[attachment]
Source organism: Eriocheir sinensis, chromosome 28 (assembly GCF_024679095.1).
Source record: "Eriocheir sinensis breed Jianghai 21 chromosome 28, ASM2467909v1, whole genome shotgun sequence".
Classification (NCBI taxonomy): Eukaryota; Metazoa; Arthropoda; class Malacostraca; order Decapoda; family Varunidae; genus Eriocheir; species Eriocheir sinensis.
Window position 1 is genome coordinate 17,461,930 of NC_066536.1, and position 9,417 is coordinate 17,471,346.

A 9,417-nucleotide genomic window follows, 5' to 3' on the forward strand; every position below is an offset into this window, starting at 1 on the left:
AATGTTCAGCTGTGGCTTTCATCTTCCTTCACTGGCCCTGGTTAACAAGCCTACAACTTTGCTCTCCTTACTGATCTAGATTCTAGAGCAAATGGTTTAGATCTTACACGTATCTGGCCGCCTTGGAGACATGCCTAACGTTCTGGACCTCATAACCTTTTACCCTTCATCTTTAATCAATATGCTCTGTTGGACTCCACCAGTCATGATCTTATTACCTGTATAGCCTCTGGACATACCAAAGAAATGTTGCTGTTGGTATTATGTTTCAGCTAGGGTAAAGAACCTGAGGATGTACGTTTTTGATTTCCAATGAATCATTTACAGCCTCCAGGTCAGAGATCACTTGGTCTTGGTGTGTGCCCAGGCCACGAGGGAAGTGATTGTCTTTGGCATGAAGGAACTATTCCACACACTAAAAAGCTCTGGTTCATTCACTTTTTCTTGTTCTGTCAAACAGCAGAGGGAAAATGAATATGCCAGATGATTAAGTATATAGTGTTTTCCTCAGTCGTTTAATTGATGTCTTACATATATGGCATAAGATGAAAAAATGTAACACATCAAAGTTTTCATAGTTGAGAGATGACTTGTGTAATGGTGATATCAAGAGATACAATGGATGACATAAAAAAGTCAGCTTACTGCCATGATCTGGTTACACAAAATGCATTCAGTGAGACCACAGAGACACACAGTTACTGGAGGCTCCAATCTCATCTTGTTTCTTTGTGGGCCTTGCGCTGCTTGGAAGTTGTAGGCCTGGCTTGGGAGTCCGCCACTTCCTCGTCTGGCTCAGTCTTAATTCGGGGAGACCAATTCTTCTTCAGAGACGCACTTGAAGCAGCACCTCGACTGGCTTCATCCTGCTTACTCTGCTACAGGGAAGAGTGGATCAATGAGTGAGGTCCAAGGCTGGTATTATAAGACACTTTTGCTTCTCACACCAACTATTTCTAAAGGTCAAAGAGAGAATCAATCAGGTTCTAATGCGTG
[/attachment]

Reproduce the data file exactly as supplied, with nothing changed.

Source organism: Eriocheir sinensis, chromosome 28 (assembly GCF_024679095.1).
Source record: "Eriocheir sinensis breed Jianghai 21 chromosome 28, ASM2467909v1, whole genome shotgun sequence".
Classification (NCBI taxonomy): Eukaryota; Metazoa; Arthropoda; class Malacostraca; order Decapoda; family Varunidae; genus Eriocheir; species Eriocheir sinensis.
Window position 1 is genome coordinate 17,461,930 of NC_066536.1, and position 9,417 is coordinate 17,471,346.

A 9,417-nucleotide genomic window follows, 5' to 3' on the forward strand; every position below is an offset into this window, starting at 1 on the left:
AATGTTCAGCTGTGGCTTTCATCTTCCTTCACTGGCCCTGGTTAACAAGCCTACAACTTTGCTCTCCTTACTGATCTAGATTCTAGAGCAAATGGTTTAGATCTTACACGTATCTGGCCGCCTTGGAGACATGCCTAACGTTCTGGACCTCATAACCTTTTACCCTTCATCTTTAATCAATATGCTCTGTTGGACTCCACCAGTCATGATCTTATTACCTGTATAGCCTCTGGACATACCAAAGAAATGTTGCTGTTGGTATTATGTTTCAGCTAGGGTAAAGAACCTGAGGATGTACGTTTTTGATTTCCAATGAATCATTTACAGCCTCCAGGTCAGAGATCACTTGGTCTTGGTGTGTGCCCAGGCCACGAGGGAAGTGATTGTCTTTGGCATGAAGGAACTATTCCACACACTAAAAAGCTCTGGTTCATTCACTTTTTCTTGTTCTGTCAAACAGCAGAGGGAAAATGAATATGCCAGATGATTAAGTATATAGTGTTTTCCTCAGTCGTTTAATTGATGTCTTACATATATGGCATAAGATGAAAAAATGTAACACATCAAAGTTTTCATAGTTGAGAGATGACTTGTGTAATGGTGATATCAAGAGATACAATGGATGACATAAAAAAGTCAGCTTACTGCCATGATCTGGTTACACAAAATGCATTCAGTGAGACCACAGAGACACACAGTTACTGGAGGCTCCAATCTCATCTTGTTTCTTTGTGGGCCTTGCGCTGCTTGGAAGTTGTAGGCCTGGCTTGGGAGTCCGCCACTTCCTCGTCTGGCTCAGTCTTAATTCGGGGAGACCAATTCTTCTTCAGAGACGCACTTGAAGCAGCACCTCGACTGGCTTCATCCTGCTTACTCTGCTACAGGGAAGAGTGGATCAATGAGTGAGGTCCAAGGCTGGTATTATAAGACACTTTTGCTTCTCACACCAACTATTTCTAAAGGTCAAAGAGAGAATCAATCAGGTTCTAATGCGTG